One of Lowenstein's key themes is that "retirement" is a relatively new concept. It was never considered a guaranteed "right" that all Americans are entitled to until very recently. Is his historical recap, Lowenstein writes,
"But in the United States, until very late in the nineteenth century, pensions were almost unheard of... Most people worked on farms on in small shops or mills. As they got older they didn't stop working, they simply worked a little less. If old age did catch up with them, they turned to their families for food and shelter. The `problem' of old age was in any case not widespread.... Retirement was less one of life's standard passages, like adolescence or middle age, than it was an infrequent and brief preamble to the grave."
So what was the impetus for the creation of "retirement"?
"The man who tended a farm could gracefully age on the job; the factory worker couldn't.Read more ›
Most Recent Customer Reviews
I knew that there was a serious problem with respect to ever-increasing pension obligations, especially in the public sector. Read morePublished 10 days ago by David M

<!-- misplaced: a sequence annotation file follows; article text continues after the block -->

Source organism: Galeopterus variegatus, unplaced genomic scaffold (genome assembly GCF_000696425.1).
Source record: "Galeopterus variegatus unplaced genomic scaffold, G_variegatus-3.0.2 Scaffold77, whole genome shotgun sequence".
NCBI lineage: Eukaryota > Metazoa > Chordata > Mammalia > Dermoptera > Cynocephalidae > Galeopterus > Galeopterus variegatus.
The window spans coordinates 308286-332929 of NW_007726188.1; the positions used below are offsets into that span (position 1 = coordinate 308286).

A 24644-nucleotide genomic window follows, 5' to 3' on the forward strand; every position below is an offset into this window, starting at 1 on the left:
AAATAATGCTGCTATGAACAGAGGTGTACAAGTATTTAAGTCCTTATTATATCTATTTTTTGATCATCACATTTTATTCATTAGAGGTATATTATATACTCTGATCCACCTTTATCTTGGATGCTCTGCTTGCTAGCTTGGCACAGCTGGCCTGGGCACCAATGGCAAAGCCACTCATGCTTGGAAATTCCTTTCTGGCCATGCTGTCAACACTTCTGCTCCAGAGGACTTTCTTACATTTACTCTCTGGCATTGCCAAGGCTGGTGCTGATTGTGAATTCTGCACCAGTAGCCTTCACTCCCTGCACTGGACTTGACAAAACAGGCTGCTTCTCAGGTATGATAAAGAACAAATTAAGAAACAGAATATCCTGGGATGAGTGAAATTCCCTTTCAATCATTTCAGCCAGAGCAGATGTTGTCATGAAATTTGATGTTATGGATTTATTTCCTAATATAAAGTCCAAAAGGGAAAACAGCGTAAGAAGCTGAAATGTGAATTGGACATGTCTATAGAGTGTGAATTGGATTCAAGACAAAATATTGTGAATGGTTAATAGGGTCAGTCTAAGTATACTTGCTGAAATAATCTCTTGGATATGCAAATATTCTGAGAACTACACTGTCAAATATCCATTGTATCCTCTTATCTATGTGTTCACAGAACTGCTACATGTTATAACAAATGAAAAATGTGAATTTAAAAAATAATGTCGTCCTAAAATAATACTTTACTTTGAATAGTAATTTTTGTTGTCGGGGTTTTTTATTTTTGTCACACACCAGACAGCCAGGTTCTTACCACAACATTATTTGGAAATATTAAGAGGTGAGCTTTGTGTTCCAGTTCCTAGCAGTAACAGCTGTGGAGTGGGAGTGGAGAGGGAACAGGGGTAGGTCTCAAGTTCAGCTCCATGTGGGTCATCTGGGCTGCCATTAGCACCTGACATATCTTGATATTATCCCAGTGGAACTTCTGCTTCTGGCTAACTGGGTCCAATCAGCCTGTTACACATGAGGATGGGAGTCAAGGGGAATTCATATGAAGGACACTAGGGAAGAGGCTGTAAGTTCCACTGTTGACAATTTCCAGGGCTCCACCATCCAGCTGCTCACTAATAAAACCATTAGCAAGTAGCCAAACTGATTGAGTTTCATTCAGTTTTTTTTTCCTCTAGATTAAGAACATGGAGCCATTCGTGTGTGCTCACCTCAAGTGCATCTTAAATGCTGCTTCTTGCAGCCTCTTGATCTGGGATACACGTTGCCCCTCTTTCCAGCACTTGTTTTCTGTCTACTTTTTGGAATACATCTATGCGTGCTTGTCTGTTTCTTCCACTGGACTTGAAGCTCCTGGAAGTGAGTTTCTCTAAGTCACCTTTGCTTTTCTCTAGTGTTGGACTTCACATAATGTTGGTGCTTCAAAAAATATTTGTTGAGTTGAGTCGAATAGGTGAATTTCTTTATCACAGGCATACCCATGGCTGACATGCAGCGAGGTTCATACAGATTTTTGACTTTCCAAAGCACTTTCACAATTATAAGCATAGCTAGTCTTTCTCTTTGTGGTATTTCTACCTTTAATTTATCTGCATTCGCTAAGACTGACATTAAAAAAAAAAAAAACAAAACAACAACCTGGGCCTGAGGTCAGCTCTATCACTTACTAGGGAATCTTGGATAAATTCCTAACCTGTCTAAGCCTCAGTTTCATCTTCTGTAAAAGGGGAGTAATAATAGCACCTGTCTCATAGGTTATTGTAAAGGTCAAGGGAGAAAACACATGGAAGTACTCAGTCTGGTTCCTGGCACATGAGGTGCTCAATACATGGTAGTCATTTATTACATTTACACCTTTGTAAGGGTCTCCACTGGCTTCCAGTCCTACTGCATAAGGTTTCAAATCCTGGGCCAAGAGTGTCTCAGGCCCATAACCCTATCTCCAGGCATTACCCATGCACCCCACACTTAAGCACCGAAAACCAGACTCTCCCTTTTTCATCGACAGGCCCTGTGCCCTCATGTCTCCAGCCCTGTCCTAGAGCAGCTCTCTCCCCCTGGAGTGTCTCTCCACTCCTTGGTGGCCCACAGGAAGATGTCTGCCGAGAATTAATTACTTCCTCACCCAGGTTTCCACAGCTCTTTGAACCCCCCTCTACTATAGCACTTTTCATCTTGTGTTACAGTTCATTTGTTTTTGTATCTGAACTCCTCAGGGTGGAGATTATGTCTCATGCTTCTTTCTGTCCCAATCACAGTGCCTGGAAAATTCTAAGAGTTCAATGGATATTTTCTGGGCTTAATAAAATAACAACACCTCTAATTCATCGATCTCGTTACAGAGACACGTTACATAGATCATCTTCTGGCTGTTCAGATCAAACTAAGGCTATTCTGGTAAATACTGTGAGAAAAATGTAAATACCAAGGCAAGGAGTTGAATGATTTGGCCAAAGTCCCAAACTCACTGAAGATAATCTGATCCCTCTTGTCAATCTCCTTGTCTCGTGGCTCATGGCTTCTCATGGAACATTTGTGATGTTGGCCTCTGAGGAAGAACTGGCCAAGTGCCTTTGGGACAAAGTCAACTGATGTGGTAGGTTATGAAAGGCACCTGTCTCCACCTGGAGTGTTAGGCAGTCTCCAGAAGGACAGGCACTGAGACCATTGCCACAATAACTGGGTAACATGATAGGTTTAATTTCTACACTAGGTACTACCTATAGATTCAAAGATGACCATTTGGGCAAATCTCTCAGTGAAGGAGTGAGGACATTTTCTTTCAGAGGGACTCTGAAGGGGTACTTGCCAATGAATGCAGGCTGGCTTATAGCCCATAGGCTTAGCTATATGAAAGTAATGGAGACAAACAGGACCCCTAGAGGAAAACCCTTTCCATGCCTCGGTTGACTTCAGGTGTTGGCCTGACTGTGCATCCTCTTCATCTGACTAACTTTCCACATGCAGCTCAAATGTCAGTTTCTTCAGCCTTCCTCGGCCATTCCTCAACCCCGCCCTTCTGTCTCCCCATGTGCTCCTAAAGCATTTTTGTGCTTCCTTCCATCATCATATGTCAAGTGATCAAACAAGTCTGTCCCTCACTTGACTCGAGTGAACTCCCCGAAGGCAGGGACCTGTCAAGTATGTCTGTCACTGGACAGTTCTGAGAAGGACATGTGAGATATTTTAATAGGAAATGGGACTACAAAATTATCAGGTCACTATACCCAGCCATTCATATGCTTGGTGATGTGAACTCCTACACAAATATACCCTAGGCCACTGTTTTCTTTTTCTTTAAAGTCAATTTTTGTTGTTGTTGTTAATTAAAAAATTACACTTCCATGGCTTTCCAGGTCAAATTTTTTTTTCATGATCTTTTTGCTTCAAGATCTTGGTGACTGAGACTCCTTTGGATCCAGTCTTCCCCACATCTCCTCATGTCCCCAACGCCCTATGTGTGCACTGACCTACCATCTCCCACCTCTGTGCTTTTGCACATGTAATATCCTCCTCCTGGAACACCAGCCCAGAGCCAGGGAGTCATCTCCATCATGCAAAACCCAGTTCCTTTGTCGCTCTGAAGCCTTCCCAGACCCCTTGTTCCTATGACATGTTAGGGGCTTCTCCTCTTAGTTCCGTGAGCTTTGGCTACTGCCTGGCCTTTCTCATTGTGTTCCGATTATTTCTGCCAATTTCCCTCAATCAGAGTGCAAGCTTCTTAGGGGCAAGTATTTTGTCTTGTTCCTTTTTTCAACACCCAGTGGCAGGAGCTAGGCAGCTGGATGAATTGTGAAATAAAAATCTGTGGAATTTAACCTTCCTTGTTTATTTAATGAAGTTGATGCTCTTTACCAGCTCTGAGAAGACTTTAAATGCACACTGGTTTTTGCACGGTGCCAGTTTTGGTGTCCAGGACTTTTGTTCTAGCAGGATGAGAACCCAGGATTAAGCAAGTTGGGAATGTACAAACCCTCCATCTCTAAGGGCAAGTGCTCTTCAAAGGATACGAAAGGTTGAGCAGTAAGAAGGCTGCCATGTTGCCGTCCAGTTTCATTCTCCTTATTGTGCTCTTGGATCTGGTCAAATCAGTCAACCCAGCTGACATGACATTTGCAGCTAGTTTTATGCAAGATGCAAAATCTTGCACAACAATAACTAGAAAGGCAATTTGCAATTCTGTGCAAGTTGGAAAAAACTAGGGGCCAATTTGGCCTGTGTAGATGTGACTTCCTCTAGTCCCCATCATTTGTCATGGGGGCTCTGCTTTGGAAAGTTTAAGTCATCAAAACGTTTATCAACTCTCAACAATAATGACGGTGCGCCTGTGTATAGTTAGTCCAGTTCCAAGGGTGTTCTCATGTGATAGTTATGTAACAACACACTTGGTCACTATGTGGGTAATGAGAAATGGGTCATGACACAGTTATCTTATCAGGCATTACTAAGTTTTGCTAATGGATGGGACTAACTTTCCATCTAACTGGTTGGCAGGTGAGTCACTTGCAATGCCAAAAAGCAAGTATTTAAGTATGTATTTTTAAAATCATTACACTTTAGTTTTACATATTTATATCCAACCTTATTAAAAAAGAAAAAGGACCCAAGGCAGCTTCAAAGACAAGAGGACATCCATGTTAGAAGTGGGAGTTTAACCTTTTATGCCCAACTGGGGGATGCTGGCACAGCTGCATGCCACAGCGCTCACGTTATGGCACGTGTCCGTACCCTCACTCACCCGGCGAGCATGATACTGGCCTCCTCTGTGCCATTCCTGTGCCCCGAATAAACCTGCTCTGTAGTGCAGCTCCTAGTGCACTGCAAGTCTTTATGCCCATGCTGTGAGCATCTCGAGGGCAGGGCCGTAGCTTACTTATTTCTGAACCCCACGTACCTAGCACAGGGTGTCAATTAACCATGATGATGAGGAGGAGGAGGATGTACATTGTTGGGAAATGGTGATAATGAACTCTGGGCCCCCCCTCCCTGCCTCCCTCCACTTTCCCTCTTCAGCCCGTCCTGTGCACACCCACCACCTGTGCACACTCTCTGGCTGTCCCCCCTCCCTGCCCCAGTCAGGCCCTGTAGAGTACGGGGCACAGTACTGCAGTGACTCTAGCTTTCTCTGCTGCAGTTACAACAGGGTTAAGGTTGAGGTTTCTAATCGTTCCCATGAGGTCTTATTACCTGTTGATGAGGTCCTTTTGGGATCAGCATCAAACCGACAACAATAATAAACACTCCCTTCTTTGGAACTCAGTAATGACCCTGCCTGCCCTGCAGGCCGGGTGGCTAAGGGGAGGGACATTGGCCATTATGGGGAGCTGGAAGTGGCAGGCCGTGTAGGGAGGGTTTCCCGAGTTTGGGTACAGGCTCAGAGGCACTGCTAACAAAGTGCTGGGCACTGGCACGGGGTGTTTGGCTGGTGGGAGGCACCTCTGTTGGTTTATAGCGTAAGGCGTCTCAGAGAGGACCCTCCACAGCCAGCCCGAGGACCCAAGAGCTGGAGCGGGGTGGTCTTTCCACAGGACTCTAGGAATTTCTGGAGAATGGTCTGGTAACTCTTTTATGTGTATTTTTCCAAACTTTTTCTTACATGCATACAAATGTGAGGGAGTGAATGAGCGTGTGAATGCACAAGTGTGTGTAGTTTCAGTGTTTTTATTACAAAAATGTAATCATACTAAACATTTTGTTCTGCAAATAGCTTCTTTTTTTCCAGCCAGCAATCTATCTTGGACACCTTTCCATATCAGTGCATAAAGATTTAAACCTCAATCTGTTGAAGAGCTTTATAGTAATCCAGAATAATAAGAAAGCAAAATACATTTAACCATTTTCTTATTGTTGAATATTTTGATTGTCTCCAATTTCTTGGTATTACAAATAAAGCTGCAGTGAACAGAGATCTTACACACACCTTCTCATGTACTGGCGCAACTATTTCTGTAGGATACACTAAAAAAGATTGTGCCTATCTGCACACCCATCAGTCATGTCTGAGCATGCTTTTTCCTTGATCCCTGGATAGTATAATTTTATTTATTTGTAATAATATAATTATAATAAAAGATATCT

This book is essential reading for anyone negotiating a contract. It really brings home the importance of understanding both sides of the table in creating an equitable deal that... Read morePublished 4 months ago by Daniel D. Slosberg
Garbage and biased. It blames the hard working people of these companies for asking for a fare share of the pie. It sounds just like paid advertisement. Don't waste your time! Read morePublished 6 months ago by R. JORGE
EVERYONE should read this book! A recent AP report (May 2015) said that 22 states were expecting significant revenue gaps (not enough $$$) 6 years after the recession. WHY? Read morePublished 14 months ago by A. Gjeny
and look what has happened since this was penned ! This author today must be very busy if he stays on this subject.Published 19 months ago by marvin arend
Lowenstein does an excellent job in highlighting three cases which showcase the disastrous results that can occur when pension obligations go unfunded, and highlights the... Read morePublished on April 6, 2014 by PauIFAU
Roger Lowenstein has also written When Genius Failed: The Rise and Fall of Long-Term Capital Management, Origins of the Crash: The Great Bubble and Its Undoing, The End of Wall... Read morePublished on February 5, 2014 by Steven H Propp
Lowenstein has written a great book about a very complicated issue that people need to understand. I highly recommend this for anyone who is trying to understand the politics and... Read morePublished on March 2, 2013 by P. J. Mccoy
The author, Lowenstein, is a financial journalist who dedicates, basically, three sections of his book to three different pension collapses and a fourth and concluding section... Read morePublished on December 19, 2012 by Yoda